In Sickness and in Health
While increased life expectancies can only be a good thing, living longer also means that more funds are required to fund our lifestyles. It also brings with an unfortunate reality that more people will need social care in later life.
This means either relying on family members or, more commonly, finding the funds for full-time nursing and social care either at home or in a facility. The costs can ramp up quickly even when the retiree is well enough to spend time at home, with additional requirements typically including panic buttons and home modifications such as stairlifts.
Research also shows that people in the UK are far more tied to their homes than those in other countries, which means selling their property to fund care would often be a last-resort. This attitude also needs to be taken into consideration when the government looks at social care funding expectations and saver incentives.
The government’s highly-anticipated social care green paper is yet to materialise which further supports the argument that retirees need to determine their own solutions instead of holding out in the hope for a solution to present itself.
The ONS predict that economic activity will increase most among those aged 60 to 69 yearsbut warns against key factors that may influence this projection, such as the value of the State Pension and changing attitudes to work.
As it stands, no reliable projections can really be made, and every individual should make their own plan designed to cover potentially high costs during the retirement years. And it’s not only about when things go wrong.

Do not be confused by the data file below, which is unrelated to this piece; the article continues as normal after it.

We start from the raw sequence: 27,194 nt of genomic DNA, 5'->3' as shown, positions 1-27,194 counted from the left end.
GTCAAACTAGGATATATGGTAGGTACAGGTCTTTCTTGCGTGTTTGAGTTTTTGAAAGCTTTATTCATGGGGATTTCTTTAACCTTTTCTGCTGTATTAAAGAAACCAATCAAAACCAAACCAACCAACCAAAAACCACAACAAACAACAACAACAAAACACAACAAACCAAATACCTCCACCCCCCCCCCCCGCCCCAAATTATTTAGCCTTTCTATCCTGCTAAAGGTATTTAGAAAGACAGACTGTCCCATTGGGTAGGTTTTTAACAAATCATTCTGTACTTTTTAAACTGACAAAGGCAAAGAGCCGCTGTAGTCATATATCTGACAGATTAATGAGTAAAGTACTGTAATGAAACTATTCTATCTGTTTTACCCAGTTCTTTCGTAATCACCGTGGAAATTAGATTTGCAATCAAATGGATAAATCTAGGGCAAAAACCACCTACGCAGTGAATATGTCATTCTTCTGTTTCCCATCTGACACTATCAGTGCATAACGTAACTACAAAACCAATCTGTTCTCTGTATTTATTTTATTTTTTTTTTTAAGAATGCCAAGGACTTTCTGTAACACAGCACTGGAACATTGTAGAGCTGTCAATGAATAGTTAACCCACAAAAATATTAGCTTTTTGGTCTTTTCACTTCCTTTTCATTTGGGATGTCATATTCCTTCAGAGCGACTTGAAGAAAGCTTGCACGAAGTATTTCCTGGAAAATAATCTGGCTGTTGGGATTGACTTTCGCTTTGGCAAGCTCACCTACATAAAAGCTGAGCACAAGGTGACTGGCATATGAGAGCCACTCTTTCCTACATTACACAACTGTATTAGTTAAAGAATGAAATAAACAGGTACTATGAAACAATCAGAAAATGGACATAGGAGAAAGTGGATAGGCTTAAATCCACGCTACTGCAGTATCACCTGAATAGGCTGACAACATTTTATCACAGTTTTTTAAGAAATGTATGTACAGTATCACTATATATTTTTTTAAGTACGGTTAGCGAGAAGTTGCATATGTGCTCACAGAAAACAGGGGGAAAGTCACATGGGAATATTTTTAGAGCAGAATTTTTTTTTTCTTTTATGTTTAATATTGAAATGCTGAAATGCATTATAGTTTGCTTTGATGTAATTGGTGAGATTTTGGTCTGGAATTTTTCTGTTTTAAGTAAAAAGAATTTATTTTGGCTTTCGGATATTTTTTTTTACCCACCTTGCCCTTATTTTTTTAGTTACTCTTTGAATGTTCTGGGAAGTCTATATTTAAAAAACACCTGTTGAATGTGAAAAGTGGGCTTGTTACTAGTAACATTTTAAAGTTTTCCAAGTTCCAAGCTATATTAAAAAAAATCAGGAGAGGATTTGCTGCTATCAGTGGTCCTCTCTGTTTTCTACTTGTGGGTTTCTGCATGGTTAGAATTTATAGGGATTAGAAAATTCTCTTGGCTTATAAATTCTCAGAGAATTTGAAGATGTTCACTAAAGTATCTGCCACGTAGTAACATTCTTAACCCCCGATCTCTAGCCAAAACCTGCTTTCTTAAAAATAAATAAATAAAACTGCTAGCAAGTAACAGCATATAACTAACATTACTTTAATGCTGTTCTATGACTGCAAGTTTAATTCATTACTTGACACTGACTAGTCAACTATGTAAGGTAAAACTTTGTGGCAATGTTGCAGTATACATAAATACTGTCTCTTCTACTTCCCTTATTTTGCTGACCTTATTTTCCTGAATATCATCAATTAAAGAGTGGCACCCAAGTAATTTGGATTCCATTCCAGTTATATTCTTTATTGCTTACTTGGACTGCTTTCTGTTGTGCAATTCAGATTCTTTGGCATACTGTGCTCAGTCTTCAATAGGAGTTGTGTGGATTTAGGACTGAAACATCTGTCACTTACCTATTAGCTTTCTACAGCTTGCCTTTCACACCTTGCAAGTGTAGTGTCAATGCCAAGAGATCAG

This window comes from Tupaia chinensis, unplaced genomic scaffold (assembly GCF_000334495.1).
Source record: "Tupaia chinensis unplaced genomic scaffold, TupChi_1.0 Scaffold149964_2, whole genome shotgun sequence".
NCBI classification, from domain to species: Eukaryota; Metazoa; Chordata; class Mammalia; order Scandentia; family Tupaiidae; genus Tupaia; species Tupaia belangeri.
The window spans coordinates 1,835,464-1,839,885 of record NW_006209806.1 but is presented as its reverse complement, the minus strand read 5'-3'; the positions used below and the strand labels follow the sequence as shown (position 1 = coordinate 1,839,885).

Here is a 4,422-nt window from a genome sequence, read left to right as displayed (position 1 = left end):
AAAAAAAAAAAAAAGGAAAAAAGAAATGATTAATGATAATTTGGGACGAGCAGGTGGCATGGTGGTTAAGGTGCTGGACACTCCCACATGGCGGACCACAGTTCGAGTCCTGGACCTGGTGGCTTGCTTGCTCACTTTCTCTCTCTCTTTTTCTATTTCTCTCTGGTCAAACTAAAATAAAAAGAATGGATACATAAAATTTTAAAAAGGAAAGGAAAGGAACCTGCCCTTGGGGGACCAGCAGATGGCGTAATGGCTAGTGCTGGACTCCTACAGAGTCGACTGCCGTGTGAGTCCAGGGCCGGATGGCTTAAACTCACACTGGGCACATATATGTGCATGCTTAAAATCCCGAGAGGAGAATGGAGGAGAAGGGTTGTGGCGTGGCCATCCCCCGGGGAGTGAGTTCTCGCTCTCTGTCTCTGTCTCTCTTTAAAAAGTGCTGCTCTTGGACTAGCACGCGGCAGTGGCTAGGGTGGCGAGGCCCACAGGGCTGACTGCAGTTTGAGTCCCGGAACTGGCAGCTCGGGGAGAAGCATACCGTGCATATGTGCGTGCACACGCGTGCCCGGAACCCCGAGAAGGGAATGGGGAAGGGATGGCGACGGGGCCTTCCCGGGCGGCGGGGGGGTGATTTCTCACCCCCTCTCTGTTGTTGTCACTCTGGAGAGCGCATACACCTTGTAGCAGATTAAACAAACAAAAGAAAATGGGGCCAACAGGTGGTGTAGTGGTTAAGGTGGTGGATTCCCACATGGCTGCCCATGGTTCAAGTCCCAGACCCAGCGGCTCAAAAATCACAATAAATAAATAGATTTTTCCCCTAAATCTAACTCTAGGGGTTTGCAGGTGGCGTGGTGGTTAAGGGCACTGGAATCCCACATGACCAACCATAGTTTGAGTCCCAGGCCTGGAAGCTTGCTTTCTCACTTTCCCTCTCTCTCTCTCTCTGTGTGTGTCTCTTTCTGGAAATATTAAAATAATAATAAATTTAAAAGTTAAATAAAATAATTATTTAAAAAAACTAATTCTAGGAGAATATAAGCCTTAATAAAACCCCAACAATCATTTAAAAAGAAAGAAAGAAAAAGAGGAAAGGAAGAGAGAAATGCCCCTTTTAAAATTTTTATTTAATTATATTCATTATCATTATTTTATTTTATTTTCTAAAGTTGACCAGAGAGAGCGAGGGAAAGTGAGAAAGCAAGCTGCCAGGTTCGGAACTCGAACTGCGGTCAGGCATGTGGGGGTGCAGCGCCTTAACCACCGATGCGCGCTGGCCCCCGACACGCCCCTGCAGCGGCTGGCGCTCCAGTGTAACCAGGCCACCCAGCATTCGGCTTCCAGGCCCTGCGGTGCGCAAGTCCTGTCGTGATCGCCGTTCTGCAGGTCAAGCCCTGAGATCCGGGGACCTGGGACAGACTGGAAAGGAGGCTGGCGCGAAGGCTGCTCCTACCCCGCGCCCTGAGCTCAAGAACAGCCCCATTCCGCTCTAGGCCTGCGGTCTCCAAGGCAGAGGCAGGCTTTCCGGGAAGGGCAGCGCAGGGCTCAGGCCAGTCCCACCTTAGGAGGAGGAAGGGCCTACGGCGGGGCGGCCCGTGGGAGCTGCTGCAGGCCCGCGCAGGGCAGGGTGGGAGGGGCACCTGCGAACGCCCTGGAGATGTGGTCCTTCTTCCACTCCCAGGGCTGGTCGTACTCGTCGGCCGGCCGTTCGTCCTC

Retirement is the time that many of us will fulfil lifelong dreams, such as travelling, buying a second home abroad or completing extensive home improvements. The last thing any of us need after years of working is to struggle to make ends meet during a time when we deserve to enjoy ourselves.
We also cannot emphasise enough how important it is to start planning for retirement early. Personal debt has become worse in recent years and the pattern by which younger people are choosing to purchase a property, start a family and retire later is all putting increasing pressure on savings models.
It’s essential to assess your protection needs and the resilience of your portfolio on a regular basis to protect against income shocks and benefit the most from your savings efforts.
Through our group of companies, we offer advice and support on all aspects of retirement planning. Our specialist team at Vintage Corporate are expert arrangers of employee benefits packages. Automatic enrolment is a key component whereby we advise employers on how to roll out the most effective pension scheme for their workplace, helping every individual to stay on track with their retirement goals. For further advice and support, contact our specialist team.
For advice and support on all aspects of retirement planning for individuals, contact our financial protection specialists at Vintage Wealth Management. We will help you to build a personal life cash flow model including a range of visual “what if” scenarios, designed to determine how long your savings will last and ensure that you’re best prepared for anything that life has to offer. Contact the team via email at firstname.lastname@example.org or give us a call on 020 8371 3111.